Approved retailers were able to open for business selling recreational marijuana Oct. 1, the goal date promised by the OLCC to Oregonians, according to a press release. The OLCC enacted temporary changes to lab testing rules to lessen the strain on labs able to test recreational cannabis products. Out of the 26 licensed retailers, 12 were able to open Saturday, according to Steve Marks, executive director of the OLCC, in a conference call with reporters Sept. 30.
Under the new rules, an amount (still to be determined by Oct. 3) of randomly chosen samples from batches of usable cannabis will be tested. If any part of those samples fails pesticide testing, every 10-pound lot is required to be tested, according to an Oregon Live article.
Originally, every batch would have to be tested by an accredited lab. The stringent testing strained the few approved labs in the state, and Gary Ward, the administrator for Oregon’s Environmental Laboratory Accreditation Program (ORELAP) wrote in an email Aug. 26 that the program was “on the precipice of collapse,” as Cannabis Business Times reported last month.
Currently, the state is caught up with testing, and four of the 10 licensed laboratories are able to manage the required pesticide testing under the new rules, and more labs will be accredited, according to Marks.
In order to remain on store shelves, existing products must be clearly labeled as tested under the previous rules, and be in childproof containers before leaving the store, according to a Fox News article. All products made after the Oct. 1 deadline must be tested under the new, temporary rules. The modified rules will revert back to the original requirements as of Mar. 1, 2017.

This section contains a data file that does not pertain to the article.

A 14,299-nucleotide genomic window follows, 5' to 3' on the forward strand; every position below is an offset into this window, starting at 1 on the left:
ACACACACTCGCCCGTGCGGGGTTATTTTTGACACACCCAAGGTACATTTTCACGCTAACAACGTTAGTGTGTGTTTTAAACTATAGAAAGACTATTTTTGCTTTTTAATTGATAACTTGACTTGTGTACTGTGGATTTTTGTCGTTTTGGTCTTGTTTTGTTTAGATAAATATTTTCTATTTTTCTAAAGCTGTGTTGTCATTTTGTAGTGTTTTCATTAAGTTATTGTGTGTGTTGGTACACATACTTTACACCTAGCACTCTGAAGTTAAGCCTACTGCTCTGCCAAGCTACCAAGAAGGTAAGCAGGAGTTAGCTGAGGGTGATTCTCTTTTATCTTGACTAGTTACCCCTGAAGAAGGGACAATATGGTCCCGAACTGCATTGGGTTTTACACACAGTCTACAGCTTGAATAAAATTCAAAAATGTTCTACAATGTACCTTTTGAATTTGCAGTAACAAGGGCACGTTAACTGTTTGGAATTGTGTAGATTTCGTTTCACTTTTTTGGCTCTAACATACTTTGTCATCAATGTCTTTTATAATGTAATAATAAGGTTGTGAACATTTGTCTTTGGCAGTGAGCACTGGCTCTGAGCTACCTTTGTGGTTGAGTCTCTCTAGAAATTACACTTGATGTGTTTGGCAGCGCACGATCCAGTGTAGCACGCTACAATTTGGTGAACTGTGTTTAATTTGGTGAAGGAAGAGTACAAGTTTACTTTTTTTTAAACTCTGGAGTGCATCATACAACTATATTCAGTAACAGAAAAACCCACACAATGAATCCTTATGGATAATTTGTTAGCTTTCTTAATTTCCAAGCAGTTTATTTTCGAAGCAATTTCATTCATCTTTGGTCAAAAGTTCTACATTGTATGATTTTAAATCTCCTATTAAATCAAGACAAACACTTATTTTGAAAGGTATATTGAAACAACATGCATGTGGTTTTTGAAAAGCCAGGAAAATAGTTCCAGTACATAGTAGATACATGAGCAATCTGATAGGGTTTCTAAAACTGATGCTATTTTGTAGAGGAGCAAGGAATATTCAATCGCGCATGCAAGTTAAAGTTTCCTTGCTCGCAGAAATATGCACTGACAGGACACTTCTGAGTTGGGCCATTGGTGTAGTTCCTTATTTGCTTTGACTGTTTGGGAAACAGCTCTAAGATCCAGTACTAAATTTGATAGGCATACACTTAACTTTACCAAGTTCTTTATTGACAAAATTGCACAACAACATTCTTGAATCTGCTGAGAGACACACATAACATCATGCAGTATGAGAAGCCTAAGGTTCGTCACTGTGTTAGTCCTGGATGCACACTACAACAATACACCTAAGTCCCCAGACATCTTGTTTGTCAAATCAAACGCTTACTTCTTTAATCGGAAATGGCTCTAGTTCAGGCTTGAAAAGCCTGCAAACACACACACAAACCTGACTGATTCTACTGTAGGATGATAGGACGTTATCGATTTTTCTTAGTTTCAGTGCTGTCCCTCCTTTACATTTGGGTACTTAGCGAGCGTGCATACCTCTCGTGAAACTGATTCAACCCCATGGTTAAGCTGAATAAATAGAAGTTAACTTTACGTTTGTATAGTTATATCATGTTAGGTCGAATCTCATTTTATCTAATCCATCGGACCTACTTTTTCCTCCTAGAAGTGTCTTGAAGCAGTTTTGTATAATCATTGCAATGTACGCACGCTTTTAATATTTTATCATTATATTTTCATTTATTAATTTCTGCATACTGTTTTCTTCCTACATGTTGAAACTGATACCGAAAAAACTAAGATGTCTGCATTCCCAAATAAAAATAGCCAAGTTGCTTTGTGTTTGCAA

Medical marijuana dispensaries have been able to sell recreational marijuana under a different set of rules since October 2015 (which CBT covered here). Those dispensaries will be unable to sell recreational marijuana after Dec. 31.
Rules regarding packaging and labeling of recreational marijuana products were left unchanged in the special session Sept. 30, according to the OLCC press release. If packages and labels have not been pre-approved, licensees should use generic packaging according to guidelines set by the OLCC, found here.
The OLCC also passed a temporary rule regarding marijuana strain and product names in connection to “product wording commonly associated with products marketed by or for children,” according to the bulletin, found here. The list includes at least 14 strain names determined to be suspect that cannot be used on compliant packaging or labeling in Oregon dispensaries.
The strains currently listed include:
-Girl Scout Cookies
Current products in the system with those names will not be subject to immediate enforcement, but the OLCC will begin to inform companies with guidance to label over strain names and screen out future non-compliant packaging, according to Marks in the Oregon Live article.
The strains themselves may continue to be sold, but licensees can voluntarily rename the strain, or use its initials on the packaging, according to the bulletin.